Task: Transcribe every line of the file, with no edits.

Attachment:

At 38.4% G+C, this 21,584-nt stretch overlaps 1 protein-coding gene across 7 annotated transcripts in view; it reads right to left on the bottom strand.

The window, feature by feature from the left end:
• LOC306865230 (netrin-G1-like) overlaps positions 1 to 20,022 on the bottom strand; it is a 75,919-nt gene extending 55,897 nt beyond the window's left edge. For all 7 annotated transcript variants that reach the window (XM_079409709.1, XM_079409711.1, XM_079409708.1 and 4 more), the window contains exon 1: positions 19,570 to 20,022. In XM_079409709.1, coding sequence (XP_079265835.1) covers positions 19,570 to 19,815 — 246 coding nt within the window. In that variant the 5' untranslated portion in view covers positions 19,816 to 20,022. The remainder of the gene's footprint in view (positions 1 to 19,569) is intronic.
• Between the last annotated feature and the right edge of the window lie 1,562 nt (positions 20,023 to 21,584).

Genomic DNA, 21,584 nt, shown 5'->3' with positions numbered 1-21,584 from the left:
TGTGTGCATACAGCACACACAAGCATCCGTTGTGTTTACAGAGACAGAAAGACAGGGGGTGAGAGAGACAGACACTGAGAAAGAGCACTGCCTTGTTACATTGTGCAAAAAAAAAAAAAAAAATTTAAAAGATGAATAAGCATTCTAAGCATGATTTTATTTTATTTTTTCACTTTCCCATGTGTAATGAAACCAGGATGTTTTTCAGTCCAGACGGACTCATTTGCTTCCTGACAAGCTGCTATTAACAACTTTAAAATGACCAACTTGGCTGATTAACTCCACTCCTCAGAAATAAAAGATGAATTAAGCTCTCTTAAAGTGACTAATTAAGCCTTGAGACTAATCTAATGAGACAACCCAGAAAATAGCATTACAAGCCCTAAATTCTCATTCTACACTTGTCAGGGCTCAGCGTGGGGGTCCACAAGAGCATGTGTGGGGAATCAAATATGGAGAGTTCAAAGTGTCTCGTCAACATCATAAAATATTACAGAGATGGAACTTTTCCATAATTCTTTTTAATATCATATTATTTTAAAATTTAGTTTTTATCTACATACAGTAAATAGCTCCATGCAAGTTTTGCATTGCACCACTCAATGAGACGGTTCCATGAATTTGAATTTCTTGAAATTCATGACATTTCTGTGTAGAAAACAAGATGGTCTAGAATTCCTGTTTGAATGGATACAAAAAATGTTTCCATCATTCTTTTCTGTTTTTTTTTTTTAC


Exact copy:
At 38.4% G+C, this 21,584-nt stretch overlaps 1 protein-coding gene across 7 annotated transcripts in view; it reads right to left on the bottom strand.

The window, feature by feature from the left end:
• LOC306865230 (netrin-G1-like) overlaps positions 1 to 20,022 on the bottom strand; it is a 75,919-nt gene extending 55,897 nt beyond the window's left edge. For all 7 annotated transcript variants that reach the window (XM_079409709.1, XM_079409711.1, XM_079409708.1 and 4 more), the window contains exon 1: positions 19,570 to 20,022. In XM_079409709.1, coding sequence (XP_079265835.1) covers positions 19,570 to 19,815 — 246 coding nt within the window. In that variant the 5' untranslated portion in view covers positions 19,816 to 20,022. The remainder of the gene's footprint in view (positions 1 to 19,569) is intronic.
• Between the last annotated feature and the right edge of the window lie 1,562 nt (positions 20,023 to 21,584).

Genomic DNA, 21,584 nt, shown 5'->3' with positions numbered 1-21,584 from the left:
TGTGTGCATACAGCACACACAAGCATCCGTTGTGTTTACAGAGACAGAAAGACAGGGGGTGAGAGAGACAGACACTGAGAAAGAGCACTGCCTTGTTACATTGTGCAAAAAAAAAAAAAAAAATTTAAAAGATGAATAAGCATTCTAAGCATGATTTTATTTTATTTTTTCACTTTCCCATGTGTAATGAAACCAGGATGTTTTTCAGTCCAGACGGACTCATTTGCTTCCTGACAAGCTGCTATTAACAACTTTAAAATGACCAACTTGGCTGATTAACTCCACTCCTCAGAAATAAAAGATGAATTAAGCTCTCTTAAAGTGACTAATTAAGCCTTGAGACTAATCTAATGAGACAACCCAGAAAATAGCATTACAAGCCCTAAATTCTCATTCTACACTTGTCAGGGCTCAGCGTGGGGGTCCACAAGAGCATGTGTGGGGAATCAAATATGGAGAGTTCAAAGTGTCTCGTCAACATCATAAAATATTACAGAGATGGAACTTTTCCATAATTCTTTTTAATATCATATTATTTTAAAATTTAGTTTTTATCTACATACAGTAAATAGCTCCATGCAAGTTTTGCATTGCACCACTCAATGAGACGGTTCCATGAATTTGAATTTCTTGAAATTCATGACATTTCTGTGTAGAAAACAAGATGGTCTAGAATTCCTGTTTGAATGGATACAAAAAATGTTTCCATCATTCTTTTCTGTTTTTTTTTTTTAC